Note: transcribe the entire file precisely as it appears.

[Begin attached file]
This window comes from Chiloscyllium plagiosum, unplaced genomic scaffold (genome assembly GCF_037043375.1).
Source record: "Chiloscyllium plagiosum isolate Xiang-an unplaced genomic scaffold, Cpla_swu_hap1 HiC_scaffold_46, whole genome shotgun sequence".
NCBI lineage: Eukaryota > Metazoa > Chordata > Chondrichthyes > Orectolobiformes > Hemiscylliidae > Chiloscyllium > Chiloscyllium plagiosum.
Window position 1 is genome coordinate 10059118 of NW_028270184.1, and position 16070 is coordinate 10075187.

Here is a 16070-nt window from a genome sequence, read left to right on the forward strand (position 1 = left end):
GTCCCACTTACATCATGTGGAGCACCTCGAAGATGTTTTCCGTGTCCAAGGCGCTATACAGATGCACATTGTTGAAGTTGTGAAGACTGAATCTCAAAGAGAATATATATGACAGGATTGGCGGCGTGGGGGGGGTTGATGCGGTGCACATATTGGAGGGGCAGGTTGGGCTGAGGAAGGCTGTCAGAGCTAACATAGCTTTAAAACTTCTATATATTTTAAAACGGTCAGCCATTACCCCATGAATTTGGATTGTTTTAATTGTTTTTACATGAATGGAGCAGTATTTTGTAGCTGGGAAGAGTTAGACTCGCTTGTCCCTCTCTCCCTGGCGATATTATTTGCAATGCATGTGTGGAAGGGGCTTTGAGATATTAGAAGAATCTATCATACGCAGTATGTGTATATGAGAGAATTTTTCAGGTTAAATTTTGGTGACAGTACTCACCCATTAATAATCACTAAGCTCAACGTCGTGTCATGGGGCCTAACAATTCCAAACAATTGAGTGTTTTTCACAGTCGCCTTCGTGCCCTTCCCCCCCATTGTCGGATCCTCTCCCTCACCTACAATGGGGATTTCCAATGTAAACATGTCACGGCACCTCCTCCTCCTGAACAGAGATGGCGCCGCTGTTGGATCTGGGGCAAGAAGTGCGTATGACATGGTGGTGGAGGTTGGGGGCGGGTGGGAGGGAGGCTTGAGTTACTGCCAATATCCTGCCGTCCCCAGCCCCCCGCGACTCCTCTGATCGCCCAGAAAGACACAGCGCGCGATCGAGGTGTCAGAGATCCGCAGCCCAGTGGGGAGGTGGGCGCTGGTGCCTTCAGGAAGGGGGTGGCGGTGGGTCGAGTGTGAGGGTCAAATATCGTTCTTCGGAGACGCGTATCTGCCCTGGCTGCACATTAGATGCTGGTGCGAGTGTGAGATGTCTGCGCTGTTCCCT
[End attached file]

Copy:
This window comes from Chiloscyllium plagiosum, unplaced genomic scaffold (genome assembly GCF_037043375.1).
Source record: "Chiloscyllium plagiosum isolate Xiang-an unplaced genomic scaffold, Cpla_swu_hap1 HiC_scaffold_46, whole genome shotgun sequence".
NCBI lineage: Eukaryota > Metazoa > Chordata > Chondrichthyes > Orectolobiformes > Hemiscylliidae > Chiloscyllium > Chiloscyllium plagiosum.
Window position 1 is genome coordinate 10059118 of NW_028270184.1, and position 16070 is coordinate 10075187.

Here is a 16070-nt window from a genome sequence, read left to right on the forward strand (position 1 = left end):
GTCCCACTTACATCATGTGGAGCACCTCGAAGATGTTTTCCGTGTCCAAGGCGCTATACAGATGCACATTGTTGAAGTTGTGAAGACTGAATCTCAAAGAGAATATATATGACAGGATTGGCGGCGTGGGGGGGGTTGATGCGGTGCACATATTGGAGGGGCAGGTTGGGCTGAGGAAGGCTGTCAGAGCTAACATAGCTTTAAAACTTCTATATATTTTAAAACGGTCAGCCATTACCCCATGAATTTGGATTGTTTTAATTGTTTTTACATGAATGGAGCAGTATTTTGTAGCTGGGAAGAGTTAGACTCGCTTGTCCCTCTCTCCCTGGCGATATTATTTGCAATGCATGTGTGGAAGGGGCTTTGAGATATTAGAAGAATCTATCATACGCAGTATGTGTATATGAGAGAATTTTTCAGGTTAAATTTTGGTGACAGTACTCACCCATTAATAATCACTAAGCTCAACGTCGTGTCATGGGGCCTAACAATTCCAAACAATTGAGTGTTTTTCACAGTCGCCTTCGTGCCCTTCCCCCCCATTGTCGGATCCTCTCCCTCACCTACAATGGGGATTTCCAATGTAAACATGTCACGGCACCTCCTCCTCCTGAACAGAGATGGCGCCGCTGTTGGATCTGGGGCAAGAAGTGCGTATGACATGGTGGTGGAGGTTGGGGGCGGGTGGGAGGGAGGCTTGAGTTACTGCCAATATCCTGCCGTCCCCAGCCCCCCGCGACTCCTCTGATCGCCCAGAAAGACACAGCGCGCGATCGAGGTGTCAGAGATCCGCAGCCCAGTGGGGAGGTGGGCGCTGGTGCCTTCAGGAAGGGGGTGGCGGTGGGTCGAGTGTGAGGGTCAAATATCGTTCTTCGGAGACGCGTATCTGCCCTGGCTGCACATTAGATGCTGGTGCGAGTGTGAGATGTCTGCGCTGTTCCCT